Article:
• Morning exposure to deep red light impro

    From ScienceDaily@1337:3/111 to All on Wed Nov 24 21:30:34 2021
    Morning exposure to deep red light improves declining eyesight

    November 24, 2021
    University College London
    Just three minutes of exposure to deep red light once a week,
    when delivered in the morning, can significantly improve declining
    eyesight, finds a pioneering new study.

    FULL STORY ==========================================================================
    Just three minutes of exposure to deep red light once a week, when
    delivered in the morning, can significantly improve declining eyesight,
    finds a pioneering new study by UCL researchers.

    ========================================================================== Published in Scientific Reports, the study builds on the team's previous
    work*, which showed daily three-minute exposure to longwave deep red light 'switched on' energy producing mitochondria cells in the human retina,
    helping boost naturally declining vision.

    For this latest study, scientists wanted to establish what effect a
    single three-minute exposure would have, while also using much lower
    energy levels than their previous studies. Furthermore, building
    on separate UCL research in flies** that found mitochondria display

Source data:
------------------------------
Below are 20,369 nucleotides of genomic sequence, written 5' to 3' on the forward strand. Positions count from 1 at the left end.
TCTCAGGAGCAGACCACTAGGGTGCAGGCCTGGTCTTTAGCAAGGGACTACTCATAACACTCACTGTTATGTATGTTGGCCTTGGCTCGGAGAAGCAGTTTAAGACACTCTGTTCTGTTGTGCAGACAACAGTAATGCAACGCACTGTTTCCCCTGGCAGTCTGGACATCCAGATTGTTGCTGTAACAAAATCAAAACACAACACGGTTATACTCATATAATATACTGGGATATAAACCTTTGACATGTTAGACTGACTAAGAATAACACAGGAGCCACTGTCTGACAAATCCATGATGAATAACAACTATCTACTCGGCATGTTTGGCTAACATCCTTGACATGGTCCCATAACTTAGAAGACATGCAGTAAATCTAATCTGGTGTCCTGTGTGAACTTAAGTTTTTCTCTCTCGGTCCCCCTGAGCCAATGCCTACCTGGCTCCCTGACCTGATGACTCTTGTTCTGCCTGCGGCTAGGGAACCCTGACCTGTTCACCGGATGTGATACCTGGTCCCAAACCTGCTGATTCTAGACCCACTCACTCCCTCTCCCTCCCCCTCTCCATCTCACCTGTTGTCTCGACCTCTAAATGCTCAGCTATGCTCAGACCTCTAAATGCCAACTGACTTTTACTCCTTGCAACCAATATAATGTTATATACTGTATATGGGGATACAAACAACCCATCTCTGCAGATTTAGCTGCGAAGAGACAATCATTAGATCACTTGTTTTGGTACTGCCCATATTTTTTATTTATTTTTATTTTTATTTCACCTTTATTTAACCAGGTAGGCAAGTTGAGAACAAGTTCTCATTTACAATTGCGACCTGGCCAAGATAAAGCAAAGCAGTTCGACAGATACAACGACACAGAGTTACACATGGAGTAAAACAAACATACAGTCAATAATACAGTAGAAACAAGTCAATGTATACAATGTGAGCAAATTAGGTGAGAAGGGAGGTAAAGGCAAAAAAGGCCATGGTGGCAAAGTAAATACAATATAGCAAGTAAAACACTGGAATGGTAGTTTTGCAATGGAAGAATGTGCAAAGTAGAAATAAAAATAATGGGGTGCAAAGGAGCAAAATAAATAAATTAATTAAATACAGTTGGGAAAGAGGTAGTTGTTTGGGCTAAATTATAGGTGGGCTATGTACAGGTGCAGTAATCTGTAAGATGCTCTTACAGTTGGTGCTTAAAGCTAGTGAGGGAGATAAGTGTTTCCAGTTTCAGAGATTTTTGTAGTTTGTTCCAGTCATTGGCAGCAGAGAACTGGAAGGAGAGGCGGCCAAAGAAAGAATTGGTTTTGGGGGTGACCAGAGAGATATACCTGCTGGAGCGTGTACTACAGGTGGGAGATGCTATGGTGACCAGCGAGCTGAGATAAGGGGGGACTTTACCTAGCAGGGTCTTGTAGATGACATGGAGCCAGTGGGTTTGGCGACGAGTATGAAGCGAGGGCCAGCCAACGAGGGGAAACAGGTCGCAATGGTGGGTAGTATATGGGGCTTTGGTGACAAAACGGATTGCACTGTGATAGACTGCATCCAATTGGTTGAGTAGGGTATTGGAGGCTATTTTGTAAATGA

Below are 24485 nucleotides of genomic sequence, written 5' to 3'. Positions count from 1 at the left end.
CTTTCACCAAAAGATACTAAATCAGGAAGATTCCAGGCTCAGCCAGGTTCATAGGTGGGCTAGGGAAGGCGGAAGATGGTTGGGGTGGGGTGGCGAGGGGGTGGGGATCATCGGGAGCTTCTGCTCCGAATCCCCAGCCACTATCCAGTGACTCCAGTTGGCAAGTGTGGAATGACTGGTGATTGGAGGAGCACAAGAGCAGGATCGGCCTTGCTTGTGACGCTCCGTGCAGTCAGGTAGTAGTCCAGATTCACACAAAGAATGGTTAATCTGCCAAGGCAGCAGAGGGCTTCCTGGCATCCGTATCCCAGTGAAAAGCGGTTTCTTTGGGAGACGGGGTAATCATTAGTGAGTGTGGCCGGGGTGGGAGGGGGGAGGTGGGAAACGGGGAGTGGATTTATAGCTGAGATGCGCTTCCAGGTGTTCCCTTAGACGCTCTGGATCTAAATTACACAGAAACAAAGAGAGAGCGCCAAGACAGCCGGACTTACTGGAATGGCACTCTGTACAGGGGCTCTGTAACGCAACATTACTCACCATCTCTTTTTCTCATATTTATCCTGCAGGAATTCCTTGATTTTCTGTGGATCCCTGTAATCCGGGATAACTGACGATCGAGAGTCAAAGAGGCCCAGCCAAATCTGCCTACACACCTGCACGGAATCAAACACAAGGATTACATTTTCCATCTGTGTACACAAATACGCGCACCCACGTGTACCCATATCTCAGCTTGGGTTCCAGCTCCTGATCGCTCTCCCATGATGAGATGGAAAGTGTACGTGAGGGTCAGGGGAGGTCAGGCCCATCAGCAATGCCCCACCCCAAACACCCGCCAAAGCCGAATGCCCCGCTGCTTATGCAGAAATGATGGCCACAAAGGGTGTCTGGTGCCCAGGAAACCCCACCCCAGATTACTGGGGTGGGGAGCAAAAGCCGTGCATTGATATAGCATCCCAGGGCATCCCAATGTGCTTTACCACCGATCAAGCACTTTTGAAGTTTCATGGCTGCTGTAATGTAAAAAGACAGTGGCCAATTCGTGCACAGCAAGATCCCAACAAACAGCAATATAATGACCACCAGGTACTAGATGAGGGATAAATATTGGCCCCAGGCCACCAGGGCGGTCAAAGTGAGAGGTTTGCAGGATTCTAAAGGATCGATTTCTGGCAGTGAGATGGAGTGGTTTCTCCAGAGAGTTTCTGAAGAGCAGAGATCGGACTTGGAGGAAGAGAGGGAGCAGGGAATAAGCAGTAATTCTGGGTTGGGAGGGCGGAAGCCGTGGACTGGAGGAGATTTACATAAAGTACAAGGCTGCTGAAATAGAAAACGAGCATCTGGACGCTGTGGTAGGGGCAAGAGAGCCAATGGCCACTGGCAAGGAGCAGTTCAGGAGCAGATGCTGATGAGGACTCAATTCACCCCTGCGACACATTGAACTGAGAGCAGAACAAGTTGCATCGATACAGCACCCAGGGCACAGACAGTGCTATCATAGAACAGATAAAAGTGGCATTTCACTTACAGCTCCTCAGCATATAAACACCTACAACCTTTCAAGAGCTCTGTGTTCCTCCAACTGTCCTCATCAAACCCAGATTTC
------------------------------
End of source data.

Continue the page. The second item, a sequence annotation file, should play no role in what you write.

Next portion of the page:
'shifting workloads' depending on the time of day, the team compared
    morning exposure to afternoon exposure.

    In summary, researchers found there was, on average, a 17% improvement
    in participants' colour contrast vision when exposed to three minutes
    of 670 nanometre (long wavelength) deep red light in the morning and the effects of this single exposure lasted for at least a week. However, when
    the same test was conducted in the afternoon, no improvement was seen.

    Scientists say the benefits of deep red light, highlighted by the
    findings, mark a breakthrough for eye health and should lead to affordable home-based eye therapies, helping the millions of people globally with naturally declining vision.

    Lead author, Professor Glen Jeffery (UCL Institute of Ophthalmology),
    said: "We demonstrate that one single exposure to long wave deep red
    light in the morning can significantly improve declining vision, which is
    a major health and wellbeing issue, affecting millions of people globally.

    ========================================================================== "This simple intervention applied at the population level would
    significantly impact on quality of life as people age and would likely
    result in reduced social costs that arise from problems associated with
    reduced vision." Naturally declining vision and mitochondria In humans
    around 40 years old, cells in the eye's retina begin to age, and the
    pace of this ageing is caused, in part, when the cell's mitochondria,
    whose role is to produce energy (known as ATP) and boost cell function,
    also start to decline.

    Mitochondrial density is greatest in the retina's photoreceptor cells,